Paul Skamvougeras's inflation playbook

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Livewire Markets

Paul Skamvougeras has the privilege of managing Perpetual's Wholesale Concentrated Equity Fund, one of Australia's longest-running unlisted managed products.

As the fund approaches its 22-year anniversary, Skamvougeras - like his predecessors Peter Morgan, John Sevior, and Matt Williams - is confronted with a paradigm shift in markets unique for his time: higher inflation and rates.

“Thinking about that over the next decade is quite important because we could find ourselves in a rising inflationary environment, but also a rising interest rate environment. And we haven't seen that before.”

One of Skamvougeras's early bets has been to quickly overweight the fund into economically sensitive cyclicals and beneficiaries of a steepening yield curve, a move which has seen him crush the benchmark by over 900 basis points this financial year. So far, so good.

But with the Aussie market now at record highs and cost pressures coming to fruition in the real economy, Skamvougeras shares how he’s tilting Perpetual’s prized portfolio for the next phase of the inflation story and nominates a value stock making money hand-over-fist courtesy of BHP.


Edited Transcript

James Marlay: Welcome to Livewire's 100 Top-Rated Funds series. Today I'm going to be speaking with Paul Skamvougeras who is the Head of Equities at Perpetual. Paul, great to have you with us today. We're going to talk a bit about your background, about investing and where you're seeing opportunity over the medium and longer-term. But as a starting point, just to get inside your head, what motivates you?

Paul Skamvougeras: I like a bit of a challenge and I like to learn new things. I think those two things are things that drive me and I think that's why I enjoy investing so much and I'm so passionate about it, is because it fulfils both of those things.

What's challenging about being an investor is you might have a predetermined view on a particular stock or macroeconomic theme, but new information comes to hand. You have to analyse that information, and things can change. Same with a stock. Or you get a left-field event like COVID and then all of a sudden everything that you were thinking gets thrown on its head. So it's very challenging, but I find that motivating.

Also, on the learning front, there's always something new to learn. I've been in the market for more than 20 years, and I'm always learning new things, whether it's a new technology that's come out and trying to understand that, whether it's a new business model and trying to pull that apart and understand how they make money. So I find that quite motivating.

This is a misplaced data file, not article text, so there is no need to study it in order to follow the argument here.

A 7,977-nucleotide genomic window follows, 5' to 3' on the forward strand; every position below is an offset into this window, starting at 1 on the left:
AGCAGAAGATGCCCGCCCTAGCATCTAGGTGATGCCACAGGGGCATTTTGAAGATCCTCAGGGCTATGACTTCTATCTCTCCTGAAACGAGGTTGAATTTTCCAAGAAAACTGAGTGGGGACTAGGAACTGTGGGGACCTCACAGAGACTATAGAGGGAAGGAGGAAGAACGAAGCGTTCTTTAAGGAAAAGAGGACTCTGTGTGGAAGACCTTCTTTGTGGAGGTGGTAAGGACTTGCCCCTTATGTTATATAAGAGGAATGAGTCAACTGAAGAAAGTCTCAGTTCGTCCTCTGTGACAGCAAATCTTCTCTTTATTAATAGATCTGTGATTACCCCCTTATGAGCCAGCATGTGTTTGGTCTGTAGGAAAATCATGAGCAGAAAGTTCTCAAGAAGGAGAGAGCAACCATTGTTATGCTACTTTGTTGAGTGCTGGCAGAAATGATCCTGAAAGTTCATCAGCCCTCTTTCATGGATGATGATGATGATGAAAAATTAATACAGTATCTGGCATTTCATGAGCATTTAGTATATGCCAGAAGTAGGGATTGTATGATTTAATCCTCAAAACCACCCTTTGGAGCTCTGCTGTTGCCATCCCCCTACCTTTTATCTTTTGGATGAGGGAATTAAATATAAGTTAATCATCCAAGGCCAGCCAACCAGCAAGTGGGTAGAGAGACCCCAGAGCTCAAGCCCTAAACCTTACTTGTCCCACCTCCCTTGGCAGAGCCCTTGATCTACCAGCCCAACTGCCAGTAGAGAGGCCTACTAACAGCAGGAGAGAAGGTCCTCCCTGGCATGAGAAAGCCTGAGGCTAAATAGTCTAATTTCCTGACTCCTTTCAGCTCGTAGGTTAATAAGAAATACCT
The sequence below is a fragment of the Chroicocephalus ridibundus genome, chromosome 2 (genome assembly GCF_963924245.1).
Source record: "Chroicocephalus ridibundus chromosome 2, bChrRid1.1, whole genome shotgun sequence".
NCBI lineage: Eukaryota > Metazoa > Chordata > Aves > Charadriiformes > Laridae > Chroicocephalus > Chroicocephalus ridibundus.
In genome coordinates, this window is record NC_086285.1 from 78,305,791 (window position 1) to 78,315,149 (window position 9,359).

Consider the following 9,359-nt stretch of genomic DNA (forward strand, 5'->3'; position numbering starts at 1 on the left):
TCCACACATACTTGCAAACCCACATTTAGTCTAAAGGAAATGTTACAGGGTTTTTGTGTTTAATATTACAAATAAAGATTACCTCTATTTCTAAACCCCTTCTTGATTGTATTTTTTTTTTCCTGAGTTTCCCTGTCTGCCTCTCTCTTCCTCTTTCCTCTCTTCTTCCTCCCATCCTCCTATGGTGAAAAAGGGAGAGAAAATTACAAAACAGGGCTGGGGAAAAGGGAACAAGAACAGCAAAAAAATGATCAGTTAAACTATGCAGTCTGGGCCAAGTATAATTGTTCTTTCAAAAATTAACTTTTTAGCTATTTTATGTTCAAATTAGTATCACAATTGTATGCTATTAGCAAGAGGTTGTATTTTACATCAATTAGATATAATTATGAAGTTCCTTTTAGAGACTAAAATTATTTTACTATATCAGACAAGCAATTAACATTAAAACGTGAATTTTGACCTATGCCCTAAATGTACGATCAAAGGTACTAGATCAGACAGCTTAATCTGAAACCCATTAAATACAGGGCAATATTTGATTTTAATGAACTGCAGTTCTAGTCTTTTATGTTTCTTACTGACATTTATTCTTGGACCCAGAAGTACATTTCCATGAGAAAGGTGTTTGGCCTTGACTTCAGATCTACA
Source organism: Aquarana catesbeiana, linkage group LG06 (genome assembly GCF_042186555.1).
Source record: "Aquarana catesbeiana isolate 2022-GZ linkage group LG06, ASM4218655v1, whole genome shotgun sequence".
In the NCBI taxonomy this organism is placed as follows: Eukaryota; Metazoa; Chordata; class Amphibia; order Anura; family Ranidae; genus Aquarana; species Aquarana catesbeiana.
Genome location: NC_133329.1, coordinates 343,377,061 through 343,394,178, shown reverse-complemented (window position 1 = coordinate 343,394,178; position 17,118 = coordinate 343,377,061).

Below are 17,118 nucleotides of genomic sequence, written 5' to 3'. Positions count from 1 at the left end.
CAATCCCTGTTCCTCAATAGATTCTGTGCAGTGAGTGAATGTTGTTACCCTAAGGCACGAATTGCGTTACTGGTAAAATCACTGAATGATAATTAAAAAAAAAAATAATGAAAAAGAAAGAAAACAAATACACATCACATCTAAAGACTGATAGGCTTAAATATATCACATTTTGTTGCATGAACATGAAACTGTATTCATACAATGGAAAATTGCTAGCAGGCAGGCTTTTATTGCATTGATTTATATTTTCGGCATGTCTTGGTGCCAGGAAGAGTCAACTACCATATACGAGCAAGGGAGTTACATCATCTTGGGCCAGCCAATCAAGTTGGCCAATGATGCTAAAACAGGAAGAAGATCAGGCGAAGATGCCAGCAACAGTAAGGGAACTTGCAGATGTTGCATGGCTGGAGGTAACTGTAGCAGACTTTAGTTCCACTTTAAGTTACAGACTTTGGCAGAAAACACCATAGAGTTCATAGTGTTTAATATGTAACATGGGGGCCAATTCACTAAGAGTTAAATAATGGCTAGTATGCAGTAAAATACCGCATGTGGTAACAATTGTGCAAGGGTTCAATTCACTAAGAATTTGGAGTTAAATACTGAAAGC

Also, working in a team. Perpetual has a big team of investors and analysts with different levels of experience, different backgrounds and different viewpoints. So I find that can really get you motivated thinking in different ways, which is really good. And also developing the young talent. My journey at Perpetual was coming through the team, off the dealing desk and working my way up and earmarking people that have potential that could potentially get there in time. I think that's quite rewarding as well.

The value of a conservative approach to investing

James Marlay: You mentioned that you started at Perpetual and have a 20-year investing career. You're now at the top. Was there an experience that shaped the way you think about investing?

Paul Skamvougeras: Well, my first job in markets was at Perpetual. So I had the privilege of working under Peter Morgan, John Sevior and Matt Williams all at the same time.

James Marlay: Perpetual royalty!

Paul Skamvougeras: Yes you could call them that. And I think one of the things that really shaped me as an investor was leading into the tech boom, we were value investors. We have a pretty conservative investment process and we were doing what we were supposed to do, picking good companies where we rated management pretty highly, strong balance sheets, good cash flow businesses, but it wasn't working relative to the market.

People were buying companies that didn't have earnings. And that was a tough period. But obviously, when the tech bust came, there was a period of outperformance that was fantastic for a long period of time. And it's actually probably what shaped me as a value investor. I would call myself a value investor, pretty conservative with a bottom-up view. And look, we've gone through that leading into COVID as a value investor, we've stuck to our knitting. And what we've seen is a huge rotation in the last six months, which is quite pleasing.

Positioning for a strong economy, higher inflation

James Marlay: Let's take the philosophy and get into the practical application. Take us inside the room at Perpetual. What are you and the team spending the most time debating at the moment?